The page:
The 1976 A&P Royals set consisted of 16 over-sized semi-gloss paper (5 7/8″ X 9″) and as the name indicates was distributed by the A&P grocery chain around the Kansas City region. Customers received a set of four cards with the purchase of certain weekly specials.

The cards show 16 players, of which George Brett (a second year card) is the only Hall of Fame player. The unnumbered cards show a portrait of each player without cap. The fronts have a white border with a black facsimile autograph and the MLPA logo on the top-right. The backs are blank.

1976 A & P Brewers NNO15 - Robin Yount

1976 A & P Brewers NNO15 – Robin Yount

The 1976 A&P Brewers set had the same number of cards and same design. The player list included two Hall of Fame players, Hank Aaron and a second year Robin Yount. Unlike the Royals set, the Brewers set included a card of County Stadium which reduced the player selection by one (15 players instead of 16).

Both sets have fallen into the background of hobbyists’ minds, of those that even remember these sets at all given their regionalism and 30 year history, and justifiably so. Presently, the Yount, Brett and Aaron cards are the only ones worth any significant amount of money (if you call $20.00 or less significant). The rest are only interesting to individual player, or team collectors.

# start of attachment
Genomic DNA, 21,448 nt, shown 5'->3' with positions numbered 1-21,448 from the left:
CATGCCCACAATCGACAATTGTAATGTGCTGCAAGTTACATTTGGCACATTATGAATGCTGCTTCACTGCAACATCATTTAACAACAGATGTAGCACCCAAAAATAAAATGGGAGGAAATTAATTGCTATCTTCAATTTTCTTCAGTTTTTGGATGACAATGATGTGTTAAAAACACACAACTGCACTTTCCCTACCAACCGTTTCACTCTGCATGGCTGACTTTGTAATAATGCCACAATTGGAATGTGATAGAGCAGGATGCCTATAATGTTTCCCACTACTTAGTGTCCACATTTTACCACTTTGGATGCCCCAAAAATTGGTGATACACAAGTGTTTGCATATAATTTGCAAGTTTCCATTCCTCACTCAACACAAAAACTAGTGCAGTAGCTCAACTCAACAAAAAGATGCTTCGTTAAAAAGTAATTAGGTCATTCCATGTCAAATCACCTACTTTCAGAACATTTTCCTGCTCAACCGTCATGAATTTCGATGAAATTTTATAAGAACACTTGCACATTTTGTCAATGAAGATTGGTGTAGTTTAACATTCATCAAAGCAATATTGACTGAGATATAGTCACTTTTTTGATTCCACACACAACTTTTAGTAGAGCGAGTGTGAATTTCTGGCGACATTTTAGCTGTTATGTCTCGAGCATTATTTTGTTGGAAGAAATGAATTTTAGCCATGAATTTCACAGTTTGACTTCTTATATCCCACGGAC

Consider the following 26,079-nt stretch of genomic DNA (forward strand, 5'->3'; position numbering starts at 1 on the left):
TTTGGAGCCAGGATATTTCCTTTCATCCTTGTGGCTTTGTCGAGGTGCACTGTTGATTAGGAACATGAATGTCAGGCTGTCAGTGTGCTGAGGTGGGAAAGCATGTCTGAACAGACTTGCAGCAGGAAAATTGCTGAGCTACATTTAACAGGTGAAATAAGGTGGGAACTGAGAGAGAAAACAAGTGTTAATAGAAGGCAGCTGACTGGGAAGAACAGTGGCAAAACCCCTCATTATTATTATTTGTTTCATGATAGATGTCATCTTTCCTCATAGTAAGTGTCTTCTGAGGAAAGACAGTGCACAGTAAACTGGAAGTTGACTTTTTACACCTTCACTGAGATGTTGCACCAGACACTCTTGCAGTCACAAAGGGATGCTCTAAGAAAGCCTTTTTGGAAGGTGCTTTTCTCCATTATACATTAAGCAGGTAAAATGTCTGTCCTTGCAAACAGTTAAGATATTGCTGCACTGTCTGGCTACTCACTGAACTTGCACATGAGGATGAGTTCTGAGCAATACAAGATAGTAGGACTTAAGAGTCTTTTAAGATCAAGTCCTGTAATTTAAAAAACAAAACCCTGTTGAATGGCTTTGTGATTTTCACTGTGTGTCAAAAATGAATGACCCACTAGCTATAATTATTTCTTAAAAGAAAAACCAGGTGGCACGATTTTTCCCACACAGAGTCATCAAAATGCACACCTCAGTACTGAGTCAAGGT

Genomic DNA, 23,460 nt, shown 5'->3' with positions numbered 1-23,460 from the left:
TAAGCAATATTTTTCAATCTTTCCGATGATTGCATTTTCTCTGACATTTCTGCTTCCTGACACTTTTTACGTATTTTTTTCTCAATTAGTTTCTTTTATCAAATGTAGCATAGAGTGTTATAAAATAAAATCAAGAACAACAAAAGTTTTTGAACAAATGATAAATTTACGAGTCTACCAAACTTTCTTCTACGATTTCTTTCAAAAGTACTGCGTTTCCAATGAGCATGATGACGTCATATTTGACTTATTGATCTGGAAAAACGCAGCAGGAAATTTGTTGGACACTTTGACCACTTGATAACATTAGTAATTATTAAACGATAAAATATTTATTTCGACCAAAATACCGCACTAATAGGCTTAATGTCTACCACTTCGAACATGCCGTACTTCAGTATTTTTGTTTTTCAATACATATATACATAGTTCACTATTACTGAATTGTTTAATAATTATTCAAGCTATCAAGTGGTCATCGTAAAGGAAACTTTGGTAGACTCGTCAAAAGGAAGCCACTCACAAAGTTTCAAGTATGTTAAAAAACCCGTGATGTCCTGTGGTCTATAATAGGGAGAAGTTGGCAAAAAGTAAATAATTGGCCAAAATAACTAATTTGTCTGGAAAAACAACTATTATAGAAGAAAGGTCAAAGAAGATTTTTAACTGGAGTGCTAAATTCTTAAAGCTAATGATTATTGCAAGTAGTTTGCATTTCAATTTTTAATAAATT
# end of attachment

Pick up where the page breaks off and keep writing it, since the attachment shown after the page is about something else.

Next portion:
For a full checklist and image catalog, see below:

Too Many Big Macs: A Return to 1992 and the Donruss/McDonalds Cards

1992 McDonalds Donruss Display

1992 McDonalds Donruss Display

Back when I was a younger man and had a thirst for all things baseball, McDonalds partnered with Donruss to put out a set of cards for the Canadian market which would increase the sale of its sandwiches. The ’90s were a time when sports cards dominated the hobby market and baseball became a rival to hockey in Canadian collector’s minds. With the Blue Jays winning the World Series sales of baseball cards could be purchased at corner stores, gas stations, and hobby stores. Dealers carried commons to fill your sets and displayed insert and rookie cards along side their hockey counterparts. Yes it was a golden time for Canadian boys interested more in baseball than ice skates and hockey sticks.The honeymoon lasted a good four or five years before the Canadian market returned to its usual ways of leaving all sports cards except hockey by the wayside.